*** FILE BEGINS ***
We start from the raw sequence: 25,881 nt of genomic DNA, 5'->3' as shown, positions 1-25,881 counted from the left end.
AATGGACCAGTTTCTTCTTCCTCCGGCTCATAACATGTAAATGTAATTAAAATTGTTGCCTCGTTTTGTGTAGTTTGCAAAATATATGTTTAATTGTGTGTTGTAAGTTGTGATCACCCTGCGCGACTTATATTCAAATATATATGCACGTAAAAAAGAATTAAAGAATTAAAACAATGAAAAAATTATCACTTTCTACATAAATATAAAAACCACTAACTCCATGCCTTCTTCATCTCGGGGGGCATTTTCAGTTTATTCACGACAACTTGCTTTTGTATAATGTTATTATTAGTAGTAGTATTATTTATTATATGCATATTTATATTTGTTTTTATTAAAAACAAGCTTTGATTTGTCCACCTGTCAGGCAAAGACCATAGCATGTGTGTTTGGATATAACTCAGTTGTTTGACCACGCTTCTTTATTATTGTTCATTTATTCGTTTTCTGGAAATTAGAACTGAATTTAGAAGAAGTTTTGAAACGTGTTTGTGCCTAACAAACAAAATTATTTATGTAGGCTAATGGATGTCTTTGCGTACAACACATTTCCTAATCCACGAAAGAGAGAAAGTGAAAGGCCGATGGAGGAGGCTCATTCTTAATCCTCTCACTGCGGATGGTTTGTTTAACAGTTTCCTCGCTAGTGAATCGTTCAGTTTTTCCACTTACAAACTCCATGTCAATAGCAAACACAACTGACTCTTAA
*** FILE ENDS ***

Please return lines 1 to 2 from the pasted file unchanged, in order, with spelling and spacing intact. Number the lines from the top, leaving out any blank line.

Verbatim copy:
We start from the raw sequence: 25,881 nt of genomic DNA, 5'->3' as shown, positions 1-25,881 counted from the left end.
AATGGACCAGTTTCTTCTTCCTCCGGCTCATAACATGTAAATGTAATTAAAATTGTTGCCTCGTTTTGTGTAGTTTGCAAAATATATGTTTAATTGTGTGTTGTAAGTTGTGATCACCCTGCGCGACTTATATTCAAATATATATGCACGTAAAAAAGAATTAAAGAATTAAAACAATGAAAAAATTATCACTTTCTACATAAATATAAAAACCACTAACTCCATGCCTTCTTCATCTCGGGGGGCATTTTCAGTTTATTCACGACAACTTGCTTTTGTATAATGTTATTATTAGTAGTAGTATTATTTATTATATGCATATTTATATTTGTTTTTATTAAAAACAAGCTTTGATTTGTCCACCTGTCAGGCAAAGACCATAGCATGTGTGTTTGGATATAACTCAGTTGTTTGACCACGCTTCTTTATTATTGTTCATTTATTCGTTTTCTGGAAATTAGAACTGAATTTAGAAGAAGTTTTGAAACGTGTTTGTGCCTAACAAACAAAATTATTTATGTAGGCTAATGGATGTCTTTGCGTACAACACATTTCCTAATCCACGAAAGAGAGAAAGTGAAAGGCCGATGGAGGAGGCTCATTCTTAATCCTCTCACTGCGGATGGTTTGTTTAACAGTTTCCTCGCTAGTGAATCGTTCAGTTTTTCCACTTACAAACTCCATGTCAATAGCAAACACAACTGACTCTTAA